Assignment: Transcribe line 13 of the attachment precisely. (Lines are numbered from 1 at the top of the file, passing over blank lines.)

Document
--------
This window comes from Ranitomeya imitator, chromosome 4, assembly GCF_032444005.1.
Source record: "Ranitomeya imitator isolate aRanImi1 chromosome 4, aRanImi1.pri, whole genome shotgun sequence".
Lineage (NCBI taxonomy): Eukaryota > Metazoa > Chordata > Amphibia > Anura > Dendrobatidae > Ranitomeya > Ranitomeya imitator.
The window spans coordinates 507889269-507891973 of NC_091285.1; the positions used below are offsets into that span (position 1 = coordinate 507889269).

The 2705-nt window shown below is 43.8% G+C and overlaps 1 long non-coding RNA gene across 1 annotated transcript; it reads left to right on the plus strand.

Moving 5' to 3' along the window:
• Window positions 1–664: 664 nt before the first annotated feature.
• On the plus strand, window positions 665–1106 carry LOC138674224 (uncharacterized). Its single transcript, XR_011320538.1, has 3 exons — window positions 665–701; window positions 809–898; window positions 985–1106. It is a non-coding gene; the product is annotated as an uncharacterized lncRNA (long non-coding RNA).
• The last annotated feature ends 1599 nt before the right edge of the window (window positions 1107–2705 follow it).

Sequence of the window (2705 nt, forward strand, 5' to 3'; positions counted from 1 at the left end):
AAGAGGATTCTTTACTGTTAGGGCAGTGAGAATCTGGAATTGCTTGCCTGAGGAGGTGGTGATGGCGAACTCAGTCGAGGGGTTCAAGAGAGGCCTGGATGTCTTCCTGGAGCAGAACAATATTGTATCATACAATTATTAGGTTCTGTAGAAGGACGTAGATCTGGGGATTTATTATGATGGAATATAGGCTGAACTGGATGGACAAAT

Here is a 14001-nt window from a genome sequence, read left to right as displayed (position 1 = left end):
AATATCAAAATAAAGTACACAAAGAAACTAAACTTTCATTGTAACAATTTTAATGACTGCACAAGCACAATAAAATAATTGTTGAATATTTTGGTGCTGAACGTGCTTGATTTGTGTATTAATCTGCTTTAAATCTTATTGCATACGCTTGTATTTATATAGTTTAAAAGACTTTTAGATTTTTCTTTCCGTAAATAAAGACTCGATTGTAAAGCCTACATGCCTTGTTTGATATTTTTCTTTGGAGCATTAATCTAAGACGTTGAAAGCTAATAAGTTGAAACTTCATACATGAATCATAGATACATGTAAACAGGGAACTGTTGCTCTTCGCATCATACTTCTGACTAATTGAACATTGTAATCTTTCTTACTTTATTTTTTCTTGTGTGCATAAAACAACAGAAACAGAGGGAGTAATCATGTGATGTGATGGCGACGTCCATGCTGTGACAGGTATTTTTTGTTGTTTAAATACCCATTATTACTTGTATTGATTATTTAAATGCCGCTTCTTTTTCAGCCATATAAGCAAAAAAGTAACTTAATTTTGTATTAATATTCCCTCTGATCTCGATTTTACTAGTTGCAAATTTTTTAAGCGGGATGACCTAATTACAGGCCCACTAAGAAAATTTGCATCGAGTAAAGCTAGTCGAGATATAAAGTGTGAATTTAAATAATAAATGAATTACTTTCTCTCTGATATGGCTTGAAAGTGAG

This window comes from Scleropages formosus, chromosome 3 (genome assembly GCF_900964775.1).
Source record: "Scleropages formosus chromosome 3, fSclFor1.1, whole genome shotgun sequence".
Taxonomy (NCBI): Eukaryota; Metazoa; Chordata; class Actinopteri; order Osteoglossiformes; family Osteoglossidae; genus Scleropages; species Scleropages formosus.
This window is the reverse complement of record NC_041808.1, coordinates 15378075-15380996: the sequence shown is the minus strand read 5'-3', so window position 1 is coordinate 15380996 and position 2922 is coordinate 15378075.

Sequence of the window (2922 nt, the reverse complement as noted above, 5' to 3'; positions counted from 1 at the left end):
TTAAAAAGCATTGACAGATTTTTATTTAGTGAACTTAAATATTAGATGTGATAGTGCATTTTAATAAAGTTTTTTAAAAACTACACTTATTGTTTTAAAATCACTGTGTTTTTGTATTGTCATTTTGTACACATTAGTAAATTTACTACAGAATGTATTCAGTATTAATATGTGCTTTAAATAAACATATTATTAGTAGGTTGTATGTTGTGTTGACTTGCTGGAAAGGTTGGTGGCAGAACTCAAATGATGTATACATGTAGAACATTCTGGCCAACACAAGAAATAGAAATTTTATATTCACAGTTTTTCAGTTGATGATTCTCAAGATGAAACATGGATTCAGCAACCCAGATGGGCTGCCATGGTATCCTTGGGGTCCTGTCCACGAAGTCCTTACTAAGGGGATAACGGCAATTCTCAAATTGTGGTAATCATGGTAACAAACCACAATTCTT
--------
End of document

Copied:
AATATCAAAATAAAGTACACAAAGAAACTAAACTTTCATTGTAACAATTTTAATGACTGCACAAGCACAATAAAATAATTGTTGAATATTTTGGTGCTGAACGTGCTTGATTTGTGTATTAATCTGCTTTAAATCTTATTGCATACGCTTGTATTTATATAGTTTAAAAGACTTTTAGATTTTTCTTTCCGTAAATAAAGACTCGATTGTAAAGCCTACATGCCTTGTTTGATATTTTTCTTTGGAGCATTAATCTAAGACGTTGAAAGCTAATAAGTTGAAACTTCATACATGAATCATAGATACATGTAAACAGGGAACTGTTGCTCTTCGCATCATACTTCTGACTAATTGAACATTGTAATCTTTCTTACTTTATTTTTTCTTGTGTGCATAAAACAACAGAAACAGAGGGAGTAATCATGTGATGTGATGGCGACGTCCATGCTGTGACAGGTATTTTTTGTTGTTTAAATACCCATTATTACTTGTATTGATTATTTAAATGCCGCTTCTTTTTCAGCCATATAAGCAAAAAAGTAACTTAATTTTGTATTAATATTCCCTCTGATCTCGATTTTACTAGTTGCAAATTTTTTAAGCGGGATGACCTAATTACAGGCCCACTAAGAAAATTTGCATCGAGTAAAGCTAGTCGAGATATAAAGTGTGAATTTAAATAATAAATGAATTACTTTCTCTCTGATATGGCTTGAAAGTGAG